Leonard had 29 points and 12 rebounds, and the Clippers got a big boost from the ejection of Kristaps Porzingis to beat the Dallas Mavericks 118-110 on Monday night in Game 1 of their Western Conference playoff series.
Doncic finished with 42 points, most ever by a player in his first postseason game, and added nine assists and seven rebounds. He had the No. 7 seed hanging right with the Clippers for much of the night.
"I mean, he's great," Leonard said.
But Los Angeles pulled into the lead when Porzingis was ejected for picking up his second technical foul in the third quarter and Doncic couldn't bring the Mavs all the way back.
"KP had my back. He did it for me. He did it for his teammate. He had my back," Doncic said. "Not just me, but the whole team appreciates that. I don't think it was fair to take him out of the game, especially in the playoffs."
Game 2 in the best-of-seven series is Wednesday.
Paul George added 27 points and Marcus Morris had 19 for the Clippers.
The Clippers knocked around Doncic, the 21-year-old superstar who led the NBA in triple-doubles, whenever they could. But he never stopped coming back at them, but late 3-pointers by Patrick Beverley and Morris finally turned Dallas back.
The turning point came much earlier.
Dallas led 71-66 with 9:10 left in third when Doncic was called for palming the ball. Morris was eager to grab the ball and ended up grabbing Doncic, who sought to push his way free. Porzingis came over and he and attempted to brush away Morris, who responded with a push. Referees gave both players technical fouls.
Porzingis had picked up his first technical foul in the first half for his reaction to a foul called when he believed he'd blocked a shot.
"I saw him getting into Luka's face and I didn't like that. That's why I reacted." Porzingis said. "That's a smart, smart thing to do from their part. I've just got to be smarter and control my emotions, especially on the first one."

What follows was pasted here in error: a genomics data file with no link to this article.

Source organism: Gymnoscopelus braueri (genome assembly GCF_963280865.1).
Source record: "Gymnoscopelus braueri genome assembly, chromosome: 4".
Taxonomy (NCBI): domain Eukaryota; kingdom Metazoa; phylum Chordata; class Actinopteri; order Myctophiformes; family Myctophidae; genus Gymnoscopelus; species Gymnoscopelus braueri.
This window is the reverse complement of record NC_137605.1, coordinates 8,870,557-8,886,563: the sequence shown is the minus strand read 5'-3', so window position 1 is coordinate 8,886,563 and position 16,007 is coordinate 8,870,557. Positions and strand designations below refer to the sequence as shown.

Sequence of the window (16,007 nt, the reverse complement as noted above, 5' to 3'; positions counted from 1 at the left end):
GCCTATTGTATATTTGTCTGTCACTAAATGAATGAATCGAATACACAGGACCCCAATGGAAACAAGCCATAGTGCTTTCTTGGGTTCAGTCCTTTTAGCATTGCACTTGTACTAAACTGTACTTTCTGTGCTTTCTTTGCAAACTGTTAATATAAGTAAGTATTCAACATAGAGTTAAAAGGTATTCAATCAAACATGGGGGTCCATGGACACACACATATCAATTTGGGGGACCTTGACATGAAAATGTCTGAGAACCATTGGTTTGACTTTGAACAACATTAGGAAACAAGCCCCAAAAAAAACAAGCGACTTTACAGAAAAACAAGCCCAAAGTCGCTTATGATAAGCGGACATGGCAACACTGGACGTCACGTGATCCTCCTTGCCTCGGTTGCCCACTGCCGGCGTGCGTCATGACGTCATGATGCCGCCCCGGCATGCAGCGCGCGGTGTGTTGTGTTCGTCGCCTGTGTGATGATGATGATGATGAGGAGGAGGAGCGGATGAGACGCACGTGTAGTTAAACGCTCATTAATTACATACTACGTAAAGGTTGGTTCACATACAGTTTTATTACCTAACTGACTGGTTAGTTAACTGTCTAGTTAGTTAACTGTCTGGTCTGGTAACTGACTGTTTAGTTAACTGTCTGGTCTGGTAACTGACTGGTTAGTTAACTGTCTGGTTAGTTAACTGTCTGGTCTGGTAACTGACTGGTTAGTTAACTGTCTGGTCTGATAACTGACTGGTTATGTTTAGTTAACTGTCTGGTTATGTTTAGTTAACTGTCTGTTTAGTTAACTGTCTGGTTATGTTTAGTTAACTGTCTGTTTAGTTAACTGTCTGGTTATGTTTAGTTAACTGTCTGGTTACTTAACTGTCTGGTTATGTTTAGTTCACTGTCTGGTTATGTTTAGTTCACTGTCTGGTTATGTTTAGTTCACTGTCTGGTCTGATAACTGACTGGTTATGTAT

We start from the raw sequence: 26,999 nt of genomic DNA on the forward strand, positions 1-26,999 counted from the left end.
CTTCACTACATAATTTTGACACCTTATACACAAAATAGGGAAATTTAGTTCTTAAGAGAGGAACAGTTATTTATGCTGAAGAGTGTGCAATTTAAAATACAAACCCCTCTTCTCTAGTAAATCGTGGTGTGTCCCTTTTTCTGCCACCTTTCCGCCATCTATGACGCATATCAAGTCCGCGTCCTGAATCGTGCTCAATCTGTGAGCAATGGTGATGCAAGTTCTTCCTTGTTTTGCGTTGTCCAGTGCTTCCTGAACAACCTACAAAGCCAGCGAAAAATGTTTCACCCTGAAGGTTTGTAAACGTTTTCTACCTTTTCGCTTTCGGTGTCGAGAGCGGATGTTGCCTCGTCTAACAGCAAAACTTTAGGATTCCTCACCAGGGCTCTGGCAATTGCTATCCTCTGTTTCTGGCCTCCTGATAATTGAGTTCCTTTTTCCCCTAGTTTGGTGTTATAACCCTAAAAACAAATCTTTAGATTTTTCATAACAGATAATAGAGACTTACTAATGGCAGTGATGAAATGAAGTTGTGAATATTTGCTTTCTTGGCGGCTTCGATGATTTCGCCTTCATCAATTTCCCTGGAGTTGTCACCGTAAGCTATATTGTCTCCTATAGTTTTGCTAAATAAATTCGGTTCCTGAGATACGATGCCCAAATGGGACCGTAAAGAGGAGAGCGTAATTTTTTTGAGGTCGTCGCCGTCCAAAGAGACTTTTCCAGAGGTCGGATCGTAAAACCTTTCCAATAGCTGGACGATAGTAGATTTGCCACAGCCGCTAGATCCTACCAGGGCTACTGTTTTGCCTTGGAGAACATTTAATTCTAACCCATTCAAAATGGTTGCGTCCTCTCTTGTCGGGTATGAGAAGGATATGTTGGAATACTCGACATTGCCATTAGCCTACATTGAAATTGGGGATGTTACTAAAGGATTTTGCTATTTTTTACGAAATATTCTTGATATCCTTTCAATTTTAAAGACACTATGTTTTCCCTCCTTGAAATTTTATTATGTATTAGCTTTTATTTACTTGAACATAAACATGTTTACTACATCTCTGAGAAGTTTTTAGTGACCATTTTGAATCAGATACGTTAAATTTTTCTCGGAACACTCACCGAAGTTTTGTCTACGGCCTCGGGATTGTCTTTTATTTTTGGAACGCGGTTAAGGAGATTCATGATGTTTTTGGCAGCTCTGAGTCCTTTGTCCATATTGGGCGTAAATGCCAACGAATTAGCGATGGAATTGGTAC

Morris didn't think either player deserved a technical.
"Playoffs man, nobody should get thrown out in the playoffs," he said. "I know that really hurt their team so, not my fault though."
Crew chief Kane Fitzgerald said officials determined after watching replay that Porzingis had escalated the incident when he approached Morris.
The Clippers swarmed Doncic from the outset, forcing him into three turnovers in the first two minutes while racing to a 10-0 lead.
It quickly grew to 18-2 3 1/2 minutes into the game and things looked really bleak for the Mavs when Doncic slipped to the court on a drive and appeared to hurt his lower leg. He went to the back after coming out of the game soon after but Dallas played well while he was out and eventually came all the way back to lead 38-34 after one.
The Mavericks then reeled off a 12-0 run in the second to push the lead to 50-36 that the Clippers trimmed to 69-66 at the break.
Mavericks: Dallas made 12 3s in the first half, a franchise playoff record.
Clippers: Reserve Montrezl Harrell returned after leaving the team for his grandmother's death and had six points in 15 minutes. ... Doc Rivers coached his 168th postseason game, tying Red Auerbach for eighth on the NBA's career list.
Harrell missed the entire schedule of seeding games, the first six while he was away from the team and then two while quarantining after returning to campus. He rejoined his teammates Monday morning after finishing quarantine.
"I thought Nelson Mandela walked in. That's what it felt like," Rivers said of the reunion with the Sixth Man of the Year candidate, who made clear he wanted to play despite not getting to practice first and wore a picture of his grandmother on his warmup shirt.
"So it was just good to get him back in, not just out of quarantine that he'd been in for so long, but he's gone through a lot of emotional stuff. So I think it was good for our guys to be able to grab him and hug him, touch him, and good for him to see us."
Mavs coach Rick Carlisle has been beginning press conferences at Disney by reading events from the Equal Justice Initiative calendar and Monday's entry had a Los Angeles tie. It was Aug. 17, 1965, when the Watts Riot ended after six days. Sparked by the arrest of a young Black motorist by a white police officer, they caused 34 deaths and $40 million in damage.
Carlisle said talking about past injustices is necessary to improve hopes of social reform now.
"If we talk about it, bring it forward, it will have a healing effect and we'll have a chance to chip away and make things better," Carlisle said.
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